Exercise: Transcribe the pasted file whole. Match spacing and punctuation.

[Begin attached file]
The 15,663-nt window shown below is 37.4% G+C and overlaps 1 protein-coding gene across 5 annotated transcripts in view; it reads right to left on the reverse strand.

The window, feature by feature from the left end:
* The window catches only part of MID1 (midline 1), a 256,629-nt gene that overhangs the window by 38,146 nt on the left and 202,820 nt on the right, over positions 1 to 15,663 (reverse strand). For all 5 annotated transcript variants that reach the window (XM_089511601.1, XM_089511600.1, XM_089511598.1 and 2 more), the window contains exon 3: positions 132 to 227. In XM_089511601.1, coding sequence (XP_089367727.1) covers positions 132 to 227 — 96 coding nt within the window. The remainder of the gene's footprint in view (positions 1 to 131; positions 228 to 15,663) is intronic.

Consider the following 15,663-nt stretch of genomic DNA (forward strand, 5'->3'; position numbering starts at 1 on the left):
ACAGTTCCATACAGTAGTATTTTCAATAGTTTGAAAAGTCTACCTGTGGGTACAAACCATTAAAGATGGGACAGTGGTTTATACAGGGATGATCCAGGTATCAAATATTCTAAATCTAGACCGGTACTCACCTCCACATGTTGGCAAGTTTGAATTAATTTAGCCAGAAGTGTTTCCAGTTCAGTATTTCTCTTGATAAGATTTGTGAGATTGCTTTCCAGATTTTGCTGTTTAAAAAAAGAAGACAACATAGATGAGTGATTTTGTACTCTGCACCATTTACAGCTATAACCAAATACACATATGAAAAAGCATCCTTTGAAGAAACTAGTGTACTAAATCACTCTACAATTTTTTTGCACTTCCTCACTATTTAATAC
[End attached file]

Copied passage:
The 15,663-nt window shown below is 37.4% G+C and overlaps 1 protein-coding gene across 5 annotated transcripts in view; it reads right to left on the reverse strand.

The window, feature by feature from the left end:
* The window catches only part of MID1 (midline 1), a 256,629-nt gene that overhangs the window by 38,146 nt on the left and 202,820 nt on the right, over positions 1 to 15,663 (reverse strand). For all 5 annotated transcript variants that reach the window (XM_089511601.1, XM_089511600.1, XM_089511598.1 and 2 more), the window contains exon 3: positions 132 to 227. In XM_089511601.1, coding sequence (XP_089367727.1) covers positions 132 to 227 — 96 coding nt within the window. The remainder of the gene's footprint in view (positions 1 to 131; positions 228 to 15,663) is intronic.

Consider the following 15,663-nt stretch of genomic DNA (forward strand, 5'->3'; position numbering starts at 1 on the left):
ACAGTTCCATACAGTAGTATTTTCAATAGTTTGAAAAGTCTACCTGTGGGTACAAACCATTAAAGATGGGACAGTGGTTTATACAGGGATGATCCAGGTATCAAATATTCTAAATCTAGACCGGTACTCACCTCCACATGTTGGCAAGTTTGAATTAATTTAGCCAGAAGTGTTTCCAGTTCAGTATTTCTCTTGATAAGATTTGTGAGATTGCTTTCCAGATTTTGCTGTTTAAAAAAAGAAGACAACATAGATGAGTGATTTTGTACTCTGCACCATTTACAGCTATAACCAAATACACATATGAAAAAGCATCCTTTGAAGAAACTAGTGTACTAAATCACTCTACAATTTTTTTGCACTTCCTCACTATTTAATAC